The Indian regulator’s recent crackdown on 331 suspected shell companies is a significant step in the government’s bid to punish money laundering and black money, but it comes at a cost to foreign investors.
Authorities in India have taken a number of measures in recent months to curb centuries-old corruption entrenched in the system, including the demonetisation of high currency notes and pushing cashless transactions. The latest directive by the Securities and Exchange Board of India (Sebi) to India’s stock exchanges to halt trading of the 162 listed firms in the circular is unprecedented.
‘If you are an investor there you are stuck, because you can only sell on the first Monday of every month… and that too, if there is a buyer,’ Sudip Mahapatra, partner at law firm S&R Associates told Citywire Asia. ‘The [Sebi] circular says the buyer has an enhanced margin requirement so it’ll be difficult to find a buyer even on that one day you can trade the stock.’
The circular, dated August 07, stated that buyers will have to pay an ‘additional surveillance’ deposit of 200% of trade value to the exchange, which will be retained for five months. Foreign institutional investors hold stakes in as many as 24 companies, according to moneycontrol.com, an Indian online trading and news website.
Some companies have challenged the order through the country’s Securities Appellate Tribunal and have been allowed to trade in the interim as authorities carry out investigations. Yet, the impact on share prices has been significant.
J Kumar Infraprojects, a relatively well-known construction company, saw its share price tank 20% after it resumed trading.
‘The number of people willing to sell is huge so I think a lot of foreign investors are looking to get out. Unfortunately, there were only sellers and no buyers at one point,’ said Mahapatra. ‘That’s another problem facing foreign investors.’
The firm is partially owned by foreign institutional investors and mutual funds, such as Goldman Sachs Asset Management, BlackRock and Wellington Management, according to Morningstar data. Fullerton Lux Funds – Asia Small Cap Equities had a small exposure to the company as of March 31.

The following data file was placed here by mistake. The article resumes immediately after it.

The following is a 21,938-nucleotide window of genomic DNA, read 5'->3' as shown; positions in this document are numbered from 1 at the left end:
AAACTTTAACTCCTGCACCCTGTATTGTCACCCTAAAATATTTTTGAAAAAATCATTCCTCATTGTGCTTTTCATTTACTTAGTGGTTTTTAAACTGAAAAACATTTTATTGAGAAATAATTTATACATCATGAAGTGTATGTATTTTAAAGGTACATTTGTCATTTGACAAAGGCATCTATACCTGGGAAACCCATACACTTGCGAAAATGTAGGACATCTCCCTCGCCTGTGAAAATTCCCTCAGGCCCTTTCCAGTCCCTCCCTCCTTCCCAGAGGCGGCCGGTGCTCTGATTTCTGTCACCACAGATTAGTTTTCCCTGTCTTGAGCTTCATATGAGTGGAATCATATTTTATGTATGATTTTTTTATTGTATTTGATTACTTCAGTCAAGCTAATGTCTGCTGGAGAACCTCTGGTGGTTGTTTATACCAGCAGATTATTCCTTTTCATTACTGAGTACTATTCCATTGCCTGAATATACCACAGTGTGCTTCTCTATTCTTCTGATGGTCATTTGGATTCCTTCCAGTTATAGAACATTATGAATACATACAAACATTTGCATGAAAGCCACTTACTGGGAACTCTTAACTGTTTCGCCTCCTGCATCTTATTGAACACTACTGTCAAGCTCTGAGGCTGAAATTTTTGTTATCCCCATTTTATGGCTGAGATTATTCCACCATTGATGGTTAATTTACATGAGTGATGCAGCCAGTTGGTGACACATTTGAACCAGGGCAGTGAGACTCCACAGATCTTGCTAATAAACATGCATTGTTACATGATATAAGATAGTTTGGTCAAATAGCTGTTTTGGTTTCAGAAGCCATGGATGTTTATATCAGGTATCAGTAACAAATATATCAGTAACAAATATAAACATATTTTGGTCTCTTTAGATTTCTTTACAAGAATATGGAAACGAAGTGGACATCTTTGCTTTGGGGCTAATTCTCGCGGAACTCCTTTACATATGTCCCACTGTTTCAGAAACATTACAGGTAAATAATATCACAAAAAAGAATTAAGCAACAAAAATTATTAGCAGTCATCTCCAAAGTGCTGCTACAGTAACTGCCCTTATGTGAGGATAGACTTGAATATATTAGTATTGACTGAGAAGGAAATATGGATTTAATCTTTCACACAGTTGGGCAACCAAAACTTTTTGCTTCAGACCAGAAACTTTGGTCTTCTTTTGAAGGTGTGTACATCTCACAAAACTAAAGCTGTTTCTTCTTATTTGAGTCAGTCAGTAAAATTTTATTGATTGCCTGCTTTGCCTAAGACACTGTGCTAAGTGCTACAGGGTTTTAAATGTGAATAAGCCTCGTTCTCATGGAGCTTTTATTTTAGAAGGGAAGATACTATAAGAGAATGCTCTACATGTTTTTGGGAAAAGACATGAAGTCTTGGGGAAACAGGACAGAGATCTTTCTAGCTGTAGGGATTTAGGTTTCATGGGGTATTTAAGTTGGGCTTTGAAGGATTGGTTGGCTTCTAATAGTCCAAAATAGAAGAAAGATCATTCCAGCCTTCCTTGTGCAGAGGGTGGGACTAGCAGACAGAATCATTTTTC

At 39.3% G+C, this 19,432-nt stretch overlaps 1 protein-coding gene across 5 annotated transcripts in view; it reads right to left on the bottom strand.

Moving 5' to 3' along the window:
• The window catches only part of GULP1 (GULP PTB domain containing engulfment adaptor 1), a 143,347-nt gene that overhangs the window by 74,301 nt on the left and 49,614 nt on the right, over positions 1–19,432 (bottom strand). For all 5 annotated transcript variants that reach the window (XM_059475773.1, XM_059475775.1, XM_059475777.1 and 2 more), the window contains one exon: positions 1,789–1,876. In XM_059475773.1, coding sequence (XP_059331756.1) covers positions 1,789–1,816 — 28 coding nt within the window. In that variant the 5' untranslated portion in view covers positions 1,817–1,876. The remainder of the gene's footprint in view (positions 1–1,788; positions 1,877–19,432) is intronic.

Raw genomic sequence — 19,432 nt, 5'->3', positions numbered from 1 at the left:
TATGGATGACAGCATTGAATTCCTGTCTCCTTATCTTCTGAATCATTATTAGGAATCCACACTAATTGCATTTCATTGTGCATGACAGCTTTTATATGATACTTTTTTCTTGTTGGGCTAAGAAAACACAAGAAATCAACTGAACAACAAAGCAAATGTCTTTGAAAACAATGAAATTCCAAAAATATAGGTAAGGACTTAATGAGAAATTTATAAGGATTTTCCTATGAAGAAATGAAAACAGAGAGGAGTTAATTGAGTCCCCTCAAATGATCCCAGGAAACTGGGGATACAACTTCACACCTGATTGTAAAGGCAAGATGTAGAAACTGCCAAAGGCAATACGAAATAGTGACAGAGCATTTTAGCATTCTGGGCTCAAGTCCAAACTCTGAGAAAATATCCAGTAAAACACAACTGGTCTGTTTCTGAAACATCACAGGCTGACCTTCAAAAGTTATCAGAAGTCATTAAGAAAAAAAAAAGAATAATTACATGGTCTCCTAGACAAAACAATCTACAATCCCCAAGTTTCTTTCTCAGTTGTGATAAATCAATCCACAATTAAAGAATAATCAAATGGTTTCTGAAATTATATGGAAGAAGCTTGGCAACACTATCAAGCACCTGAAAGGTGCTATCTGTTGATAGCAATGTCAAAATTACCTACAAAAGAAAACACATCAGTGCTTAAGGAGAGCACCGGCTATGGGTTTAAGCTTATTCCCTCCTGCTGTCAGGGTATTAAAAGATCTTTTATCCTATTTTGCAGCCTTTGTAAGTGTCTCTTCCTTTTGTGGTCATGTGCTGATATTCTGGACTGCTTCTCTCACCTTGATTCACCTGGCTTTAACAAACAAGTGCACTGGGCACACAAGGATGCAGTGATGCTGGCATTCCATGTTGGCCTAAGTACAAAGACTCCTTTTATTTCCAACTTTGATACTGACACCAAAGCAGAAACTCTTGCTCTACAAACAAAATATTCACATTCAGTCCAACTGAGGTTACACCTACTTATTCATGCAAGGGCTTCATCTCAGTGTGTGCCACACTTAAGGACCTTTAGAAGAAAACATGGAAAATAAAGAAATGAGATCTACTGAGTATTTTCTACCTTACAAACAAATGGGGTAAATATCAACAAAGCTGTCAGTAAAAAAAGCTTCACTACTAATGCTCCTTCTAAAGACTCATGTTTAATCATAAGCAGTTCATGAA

US-headquartered smart beta pioneer Dimensional Fund Advisors has also bought shares of some of the listed companies, including Prakash Industries, which was allowed to resume trading last week but also hit the lower circuit of 20%. The mining and steel company released an open letter to the National Stock Exchange of India, stating that it was not a shell company by ‘any stretch of imagination’ and had an annual turnover of INR 2400 crores ($375 million) and profit of INR 78 crores. It currently has 52,000 shareholders, according to the statement.
The Securities and Exchange Board of India hasn’t disclosed what it defines as a ‘shell company’ but according to local parlance, shell companies don’t simply indicate entities without assets for tax evasion purposes. They also include firms that help convert black money to white and act as vehicles for money laundering.
‘With the curbs on cash transactions following demonetisation, the government has been tracking whether there has been a spike in digital transactions and whether that’s concomitant with their business activities,’ Siddharth Goel, senior analyst, South Asia at Control Risks said in an interview. ‘With certain companies, where they’ve found red flags, they’ve flagged to the regulator.’
According to research done by First Post, an Indian media house, at least 10 of the listed companies have no net sales.
‘As a foreign investor, why would you invest in a company with no net sales? There’s a clear red flag there,’ said Mahapatra. ‘Another red flag is if the revenues and assets don’t justify the valuations,’ he added.
According to Goel, aside from looking at the financial and legal statements of firms, foreign investors ‘need to have a more comprehensive risk management approach’.
‘Proper checks on business activities, ownership structures, have they been flagged in the past by regulators and stock exchanges for irregularities, for example,’ he said.
As more companies challenge the circular, it is now a wait-and-watch game, but the future looks bleak for firms that will be declared as shell companies.
‘There will have to be either compulsory buybacks or liquidation. But if it is a shell entity, who will do the buybacks? So far, there’s no clarity around this,’ said Mahapatra.